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The One Ring Forums: Tolkien Topics: Reading Room:
Exil Noldor-to Aman or to Tol Eressea?
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Elthir
Gondor

Dec 20 2012, 11:04pm

Post #26 of 55 (419 views)
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This statement... [In reply to] Can't Post

... isn't necessarily at odds with the Waldman letter though, in my opinion anyway, as Tolkien wrote that the Noldor were not to dwell 'permanently' in Valinor...

... although as I said before, it seems a bit odd to me if the Exiles can visit Eldamar or further West in Aman, but not dwell permanently there.


CuriousG
Valinor


Dec 21 2012, 1:06am

Post #27 of 55 (418 views)
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Beautiful, but sad [In reply to] Can't Post

Which is a Tolkien trademark. Thanks for all the information! I guess it was my impression that she'd been burned out giving birth to Feanor and would someday recover and come back. I didn't realize she'd refused to.

But wouldn't divorce have simplified these people's lives and after lives!


Ardamírë
Valinor


Dec 21 2012, 1:19am

Post #28 of 55 (443 views)
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Sad but beautiful [In reply to] Can't Post

I think this is why I love Tolkien's work so much. It's full of similar stories. Aldarion and Erendis is a similarly poignant one. Probably going to make a point of read that over Christmas break.

You mention divorce, but I don't think that a realistic option. These people live for the entire duration of the world. Can you imagine how many hundreds of husbands or wives they could have had? I think that kind of defeats the purpose of marriage, no?

Aiya Eärendil Elenion Ancalima! Hail Eärendil, brightest of stars!


Elthir
Gondor

Dec 21 2012, 7:02pm

Post #29 of 55 (470 views)
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I would date this revision... [In reply to] Can't Post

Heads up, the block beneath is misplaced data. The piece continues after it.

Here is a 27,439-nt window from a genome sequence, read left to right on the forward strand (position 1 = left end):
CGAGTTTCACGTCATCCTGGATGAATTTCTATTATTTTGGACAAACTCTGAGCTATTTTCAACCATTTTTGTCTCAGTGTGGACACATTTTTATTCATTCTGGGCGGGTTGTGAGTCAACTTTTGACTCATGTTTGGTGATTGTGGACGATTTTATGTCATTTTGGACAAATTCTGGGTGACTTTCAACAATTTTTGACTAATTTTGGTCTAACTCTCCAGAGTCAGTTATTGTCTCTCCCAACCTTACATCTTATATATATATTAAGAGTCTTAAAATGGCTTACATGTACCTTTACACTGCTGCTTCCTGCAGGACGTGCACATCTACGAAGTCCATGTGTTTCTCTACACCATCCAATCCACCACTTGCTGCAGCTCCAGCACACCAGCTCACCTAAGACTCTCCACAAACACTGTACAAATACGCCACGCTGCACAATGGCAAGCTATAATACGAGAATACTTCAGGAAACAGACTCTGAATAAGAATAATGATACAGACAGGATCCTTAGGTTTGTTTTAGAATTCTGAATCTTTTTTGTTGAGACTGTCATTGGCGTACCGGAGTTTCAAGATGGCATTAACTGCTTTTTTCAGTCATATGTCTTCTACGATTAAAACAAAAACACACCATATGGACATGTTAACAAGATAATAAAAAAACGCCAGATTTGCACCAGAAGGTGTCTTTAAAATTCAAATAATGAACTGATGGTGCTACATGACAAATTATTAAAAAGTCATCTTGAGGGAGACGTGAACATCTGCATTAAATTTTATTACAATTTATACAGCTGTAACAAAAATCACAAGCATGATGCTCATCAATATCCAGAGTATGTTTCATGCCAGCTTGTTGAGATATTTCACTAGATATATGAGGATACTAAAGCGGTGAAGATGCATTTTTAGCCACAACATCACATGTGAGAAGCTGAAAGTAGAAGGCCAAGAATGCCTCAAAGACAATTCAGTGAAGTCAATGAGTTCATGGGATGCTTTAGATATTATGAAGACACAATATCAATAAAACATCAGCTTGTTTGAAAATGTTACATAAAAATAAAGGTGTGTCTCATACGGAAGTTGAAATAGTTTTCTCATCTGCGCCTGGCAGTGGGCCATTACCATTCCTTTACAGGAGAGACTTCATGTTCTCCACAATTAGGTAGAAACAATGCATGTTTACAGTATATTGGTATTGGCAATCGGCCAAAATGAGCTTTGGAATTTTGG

... more vaguely to not before 1955 (rather than 1965), which is quite vague, but I'm pretty sure even Christopher Tolkien only goes that far. The reasoning is that the revised section has Finrod son of Finarfin instead of [Inglor] Felagund son of Finrod, as first published in 1955.

In any case, much later than the Waldman letter is the case of Glorfindel, but Tolkien specifically points out the problem he is faced with there: the ban on the Noldor:


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'Now Glorfindel of Gondolin was one of the exiled Noldor, rebels against the authority of Manwe, and they were all under a ban imposed by him: they could not return in bodily form to the Blessed Realm.'

JRRT, Glorfindel II




This is the ban before the end of the First Age not the later restriction from the Waldman letter. But...



Quote

Manwe, however, was not bound by his own ordinances, and being still the supreme ruler of the Kingdom of Arda could set them aside, when he saw fit.

JRRT, Glorfindel II




So exceptions were possible even at this time, and I think Glorfindel is clearly explained as one, in the fuller essay. One would think Finrod fell under this ban as well, and I'll note here -- considering the special ban on Galadriel at the end of the First Age -- that in the Silmarillion of the early 1950s, Finrod and Galadriel both lead the Exiles over the Grinding Ice. Yet still, in this same general phase, with Finrod's passing Tolkien will describe:


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'But it is said that released soon from Mandos, he went to Valinor and there dwells with Amarie.'

JRRT, Grey Annals c. 1951




I find 'soon' interesting here, as it seems to imply a quick forgiveness and bodily restoration -- another thing too, at this point [external perspective] Elven reincarnation was imagined as accomplished through rebirth as a child.

And since the Waldman letter is 'probably late 1951' there is no way (I'm guessing) to tell if this statement from The Grey Annals is necessarily later than the statement in the Waldman letter.

What we do know however, is that the conception of Felagund being seemingly reincarnated within the Blessed Realm exists within a phase when the Noldor are not later restricted to Tol Eressea -- as Felagund is said to walk there after his death in the same phase as the Gnomes are later allowed in Valinor after the defeat of Morgoth -- that is, in the same phase as the mid to later 1930s ending of Quenta Silmarillion, already posted in this thread.